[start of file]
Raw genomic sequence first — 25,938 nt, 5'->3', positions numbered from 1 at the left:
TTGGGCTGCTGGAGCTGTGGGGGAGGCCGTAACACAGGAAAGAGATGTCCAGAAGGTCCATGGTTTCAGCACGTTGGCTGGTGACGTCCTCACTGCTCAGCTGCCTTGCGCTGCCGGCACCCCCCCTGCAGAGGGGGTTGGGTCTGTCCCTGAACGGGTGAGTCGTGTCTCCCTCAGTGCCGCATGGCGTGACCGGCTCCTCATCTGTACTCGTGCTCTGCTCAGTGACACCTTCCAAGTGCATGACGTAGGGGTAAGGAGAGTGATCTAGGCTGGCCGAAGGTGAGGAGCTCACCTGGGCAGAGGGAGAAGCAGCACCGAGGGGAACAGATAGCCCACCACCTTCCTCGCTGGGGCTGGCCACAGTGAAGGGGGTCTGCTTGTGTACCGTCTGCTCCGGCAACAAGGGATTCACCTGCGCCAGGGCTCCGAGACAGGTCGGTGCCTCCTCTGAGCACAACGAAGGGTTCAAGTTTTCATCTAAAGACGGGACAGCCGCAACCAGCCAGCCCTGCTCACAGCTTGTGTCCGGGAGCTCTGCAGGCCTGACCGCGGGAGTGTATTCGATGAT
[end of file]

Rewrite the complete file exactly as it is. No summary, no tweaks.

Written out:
Raw genomic sequence first — 25,938 nt, 5'->3', positions numbered from 1 at the left:
TTGGGCTGCTGGAGCTGTGGGGGAGGCCGTAACACAGGAAAGAGATGTCCAGAAGGTCCATGGTTTCAGCACGTTGGCTGGTGACGTCCTCACTGCTCAGCTGCCTTGCGCTGCCGGCACCCCCCCTGCAGAGGGGGTTGGGTCTGTCCCTGAACGGGTGAGTCGTGTCTCCCTCAGTGCCGCATGGCGTGACCGGCTCCTCATCTGTACTCGTGCTCTGCTCAGTGACACCTTCCAAGTGCATGACGTAGGGGTAAGGAGAGTGATCTAGGCTGGCCGAAGGTGAGGAGCTCACCTGGGCAGAGGGAGAAGCAGCACCGAGGGGAACAGATAGCCCACCACCTTCCTCGCTGGGGCTGGCCACAGTGAAGGGGGTCTGCTTGTGTACCGTCTGCTCCGGCAACAAGGGATTCACCTGCGCCAGGGCTCCGAGACAGGTCGGTGCCTCCTCTGAGCACAACGAAGGGTTCAAGTTTTCATCTAAAGACGGGACAGCCGCAACCAGCCAGCCCTGCTCACAGCTTGTGTCCGGGAGCTCTGCAGGCCTGACCGCGGGAGTGTATTCGATGAT